Figure 5
Analysis of the ability of the CLIP-YY peptide to block the augmentation of beryllium-stimulated T-cell release of interferon-γ (IFN-γ) in the presence of the high-affinity peptides CLIP-QY and CLIP-RF. The graph shows the inhibition curves ...


Structure/function studies have indicated residue Glu69 of the HLA-DP molecule as the key site of beryllium binding and have suggested that beryllium might bind to HLA-DPGlu69 molecules by interacting with the glutamate residue in position 69 of the β chain.1315,17,18 This residue could co-ordinate the bivalent beryllium cation together with the electron donor residues Asnα60, Hisβ9, Glnβ13, Gluβ14, Tyrβ28, Argβ27 and Argβ75, which all make up the inside of pocket 4 of HLA-DP. In an in silico simulation of beryllium-binding, the most stable beryllium/HLA-DPGlu69 complex was obtained by co-ordination of beryllium by residues Glnβ13, Gluβ14, Argβ27 and Gluβ69 in pocket 4 (Fig. 6a). However, neither computer modelling nor peptide competition assays could precisely determine whether beryllium binds directly, and exclusively, with the above amino acid residues in the HLA-DP pocket 4. It is therefore reasonable to hypothesize that peptides that express amino acid residues carrying electron donor groups in position P4, i.e. the position locking into pocket 4, may participate in the co-ordination of the beryllium ion by the glutamate residue in position 69 within pocket 4, hence stabilizing the beryllium/HLA-DPGlu69 complex, when bound to the HLA-DP groove.

Figure 6
(a) Analysis of the HLA-DPGlu69 molecule and beryllium interaction in pocket 4 of HLA-DP2 molecule. The figure shown is the most stable HLA-DPGlu69/beryllium complex model among all the possible interaction models evaluated between HLA-DP groove electron ...

Current concepts of the pathogenesis of metal hypersensitivity are that metals bind to HLA molecules through interaction with peptides endowed with high affinity both for the metal and the HLA peptide binding groove.2426 Consistent with this notion and with the observed ability of ferritin to augment beryllium binding and presentation to blood mononuclear cells from beryllium-sensitized individuals,27 the above hypothesis is strongly supported by the finding that the CLIP-QY and the CLIP-RF peptides, carrying strong electron-donor residues in P4, can augment beryllium presentation. In particular, CLIP-RF, which carries an alanine to arginine (a stronger electron donor group) residue substitution in P4, can significantly augment beryllium presentation, lprobably through increased binding affinity of beryllium for the pocket 4 of HLA-DPGlu69 as outlined in Fig. 6(b).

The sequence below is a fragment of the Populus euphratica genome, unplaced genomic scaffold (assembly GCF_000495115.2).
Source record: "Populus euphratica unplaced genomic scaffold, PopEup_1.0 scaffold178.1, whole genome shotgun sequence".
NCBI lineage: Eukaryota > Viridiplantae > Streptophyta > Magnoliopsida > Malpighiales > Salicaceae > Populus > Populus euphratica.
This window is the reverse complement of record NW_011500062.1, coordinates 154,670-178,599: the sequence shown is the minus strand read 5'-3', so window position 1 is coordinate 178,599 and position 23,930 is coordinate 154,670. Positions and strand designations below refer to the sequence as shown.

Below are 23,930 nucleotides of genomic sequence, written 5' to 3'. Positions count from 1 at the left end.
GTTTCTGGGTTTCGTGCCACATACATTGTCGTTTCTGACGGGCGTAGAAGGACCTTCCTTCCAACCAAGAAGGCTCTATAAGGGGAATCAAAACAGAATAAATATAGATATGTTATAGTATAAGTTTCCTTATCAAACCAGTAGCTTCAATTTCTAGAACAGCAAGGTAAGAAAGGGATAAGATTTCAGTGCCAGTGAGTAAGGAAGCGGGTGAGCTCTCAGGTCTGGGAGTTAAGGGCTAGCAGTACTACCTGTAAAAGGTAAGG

Further support for this notion is lent by the ability of the CLIP-YY peptide to inhibit antigen presentation of beryllium to sensitized T cells: the alanine to tyrosine (a weaker electron donor than the arginine of CLIP-RF and the glutamine of CLIP-QY) substitution in pocket 4 of CLIP-YY endows the modified peptide with higher affinity for pocket 4 while lowering its electron donor capability. Importantly, the CLIP-YY peptide, by entering deeply into pocket 4 where it can interpose between the electron donor residues (Argβ27, Glnβ13, Gluβ14 and Gluβ69) can prevent beryllium binding and block beryllium presentation (Fig. 6c). As a result, CLIP-YY can block T-cell activation at doses 100-fold lower than those required from unmodified CLIP, even in the presence of peptides with a similar affinity for pocket 4.19,20,22

Altogether, as these findings suggest that the inhibition of beryllium presentation observed with the CLIP-YY peptide is the likely consequence of the displacement of the bound peptide co-ordinating beryllium within the pocket 4 of HLA-DP, the data support the concept that beryllium presentation may be mediated by selected peptides expressing amino acid residues with high affinity for pocket 4 of the HLA-DP molecule and with high electron donor capability.

These finding have potential clinical implications. Treatment of berylliosis relies today upon the use of corticosteroids and, eventually, lung transplantation. Recent studies, confirming the pivotal functional role of the disease-associated HLA-DPGlu69 molecule have suggested that the ability of anti-HLA-DP antibodies to block the disease process in vivo could eventually be exploited for treatment purposes, as with antibodies against the accessory molecule lymphocyte function-associated antigen 3.28 Chelation of beryllium has also been proposed for blocking presentation of beryllium to T cells and for preventing T-cell activation and the ensuing inflammatory damage.21 Although clinical experience with therapeutic peptides is limited to the glatiramer acetate in multiple sclerosis29 and to cat and bee venom allergy models,30 it is conceivable that blocking peptides may work with greater specificity than chelating agents and greater versatility than anti-major histocompatibility complex antibodies, hence they may represent an interesting treatment model.


This study was supported in part by the US Department of Energy (DoE) grants DE-FG02-93ER61714 and DE-FG02-ER63416, by the MIUR-PRIN (Italy) and by a grant from ‘I Guzzini’. F.B. was supported by an ‘I Guzzini’ foundation postdoctoral fellowship.